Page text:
First Symphony Project


Eugene Symphony’s “First Symphony” project is an ambitious four-year endeavor in partnership with Santa Rosa Symphony that will support and celebrate brand new long-form orchestral work by four modern American composers. As the first of its kind nationwide, the project is co-commissioned by the Eugene Symphony, the Santa Rosa Symphony, and nine patron households, including Francesco Lecce-Chong – who serves as Music Director & Conductor of both Eugene Symphony and Santa Rosa Symphony.

Lecce-Chong’s goal of the project is to shift the commissioning paradigm to a process that is both collaborative and interactive between the commissioners, performers, composers, and their communities.

"The classical music art form relies on the creative vision of today's composers," says Lecce-Chong. "In the large-scale form of a symphony, these composers will be able to create a musical world that is both deeply personal and powerfully universal, all the while bringing new creations for classical music lovers to enjoy for generations to come.”

Composers will write their first symphony, each to be world-premiered between the two symphony orchestras over the next four years. In addition to the symphonic length work, additional shorter compositions by each composer will also be included in the Eugene Symphony’s repertoire.

Increasing the scope of the project, each of the composers will be Composer-in-Residence during the weeks of their performances, participating in community engagement and music education outside the concert hall.

“The importance and impact of these projects go far beyond the concert hall and each organization. The multiple residencies within our local communities will allow us to not only celebrate these new creations, but also bring us closer to their creators and the meaning behind their music," says Lecce-Chong.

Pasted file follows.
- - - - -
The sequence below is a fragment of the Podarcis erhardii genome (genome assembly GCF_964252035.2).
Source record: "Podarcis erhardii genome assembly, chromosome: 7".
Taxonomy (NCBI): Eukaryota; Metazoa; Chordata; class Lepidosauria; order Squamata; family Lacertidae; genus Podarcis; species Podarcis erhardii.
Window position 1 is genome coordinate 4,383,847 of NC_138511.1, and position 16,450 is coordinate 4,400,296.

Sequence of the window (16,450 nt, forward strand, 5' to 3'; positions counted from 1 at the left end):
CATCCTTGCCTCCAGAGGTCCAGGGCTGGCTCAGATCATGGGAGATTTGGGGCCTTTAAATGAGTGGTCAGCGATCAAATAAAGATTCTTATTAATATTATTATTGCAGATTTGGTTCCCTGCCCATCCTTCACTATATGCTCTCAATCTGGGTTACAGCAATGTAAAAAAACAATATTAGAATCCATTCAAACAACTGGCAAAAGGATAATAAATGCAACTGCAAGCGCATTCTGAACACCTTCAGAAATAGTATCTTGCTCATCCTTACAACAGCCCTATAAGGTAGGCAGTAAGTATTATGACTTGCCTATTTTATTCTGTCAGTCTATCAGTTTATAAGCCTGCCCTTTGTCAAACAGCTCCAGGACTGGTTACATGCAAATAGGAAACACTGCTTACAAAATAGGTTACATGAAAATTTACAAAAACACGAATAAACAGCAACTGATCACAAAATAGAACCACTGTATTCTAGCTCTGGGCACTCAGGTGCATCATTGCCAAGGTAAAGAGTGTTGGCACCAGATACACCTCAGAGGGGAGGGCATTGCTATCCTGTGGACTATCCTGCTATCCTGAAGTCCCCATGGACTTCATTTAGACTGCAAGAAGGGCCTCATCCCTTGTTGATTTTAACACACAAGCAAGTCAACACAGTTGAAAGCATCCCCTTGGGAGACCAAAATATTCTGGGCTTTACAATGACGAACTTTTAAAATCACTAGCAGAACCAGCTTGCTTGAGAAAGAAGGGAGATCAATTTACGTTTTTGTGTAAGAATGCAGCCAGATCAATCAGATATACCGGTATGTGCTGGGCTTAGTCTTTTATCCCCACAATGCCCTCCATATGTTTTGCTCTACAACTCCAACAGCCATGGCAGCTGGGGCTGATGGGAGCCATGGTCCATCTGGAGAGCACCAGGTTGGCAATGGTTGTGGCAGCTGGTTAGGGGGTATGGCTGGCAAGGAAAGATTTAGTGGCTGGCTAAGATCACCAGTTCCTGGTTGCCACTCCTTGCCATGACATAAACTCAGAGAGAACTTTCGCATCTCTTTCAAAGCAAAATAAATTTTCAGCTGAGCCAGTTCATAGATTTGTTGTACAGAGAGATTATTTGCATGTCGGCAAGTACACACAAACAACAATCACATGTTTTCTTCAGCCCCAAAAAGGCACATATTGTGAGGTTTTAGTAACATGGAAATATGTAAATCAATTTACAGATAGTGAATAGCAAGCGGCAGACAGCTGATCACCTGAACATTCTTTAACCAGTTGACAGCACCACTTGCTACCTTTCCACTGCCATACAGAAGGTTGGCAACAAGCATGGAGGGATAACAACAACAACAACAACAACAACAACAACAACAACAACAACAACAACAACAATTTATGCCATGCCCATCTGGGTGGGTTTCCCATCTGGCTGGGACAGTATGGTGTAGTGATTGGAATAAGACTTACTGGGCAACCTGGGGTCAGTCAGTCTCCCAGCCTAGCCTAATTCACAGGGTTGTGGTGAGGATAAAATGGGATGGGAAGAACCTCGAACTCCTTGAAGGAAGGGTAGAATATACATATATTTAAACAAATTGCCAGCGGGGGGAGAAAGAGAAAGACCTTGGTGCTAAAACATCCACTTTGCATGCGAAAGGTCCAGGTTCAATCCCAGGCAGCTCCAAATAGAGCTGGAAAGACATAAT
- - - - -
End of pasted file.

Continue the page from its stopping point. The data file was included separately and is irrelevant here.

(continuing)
Learn more about the composers:

Matt Browne

October 17, 2019 - Barnstorming Season

RESCHEDULED, DATE TBDPNW premiere of Symphony No. 1


“I am thrilled to have the opportunity to be present in the Eugene and Santa Rosa communities throughout the creative process. So often composers are shut in our studios writing music, only to send the final work off with minimal contact. It is refreshing and so important for us composers to be present and available throughout the process, not only to the musicians but also to the community as a whole.”

Find out more about Matt here.

Gabriella Smith


“The reason this project is so exciting to me is that I haven’t yet had the opportunity to write an orchestral work of this scope. I have always been attracted to long, continuously developing musical arcs, and a work of this scope will give me the opportunity to develop this sense of trajectory and evolution to a much fuller extent than I have ever been able to in the past.”

Find out more about Gabriella here.

Angélica Negrón


“Undertaking such a large-scale work is a stimulating challenge as well as a creative opportunity to take risks and explore what it means to write a symphony in the 21st century. With my new piece, I am hoping to reimagine this tradition, considering the orchestra as an ever-evolving and expanding sonic palette with infinite possibilities. I am interested in submerging myself in this long form to discover new sonic spaces that make room for fresh perspectives that reflect what it means to be a composer in today's complicated landscape.”

Find out more about Angélica here.

Michael Djupstrom


"It was orchestral music that first really sparked my interest in classical music. I am still in love with orchestral music today. I have written for several works for the medium, but I have never had the chance to compose something large-scale. These opportunities are extremely rare today, and I'm very excited to take part in this project."

Find out more about Michael here.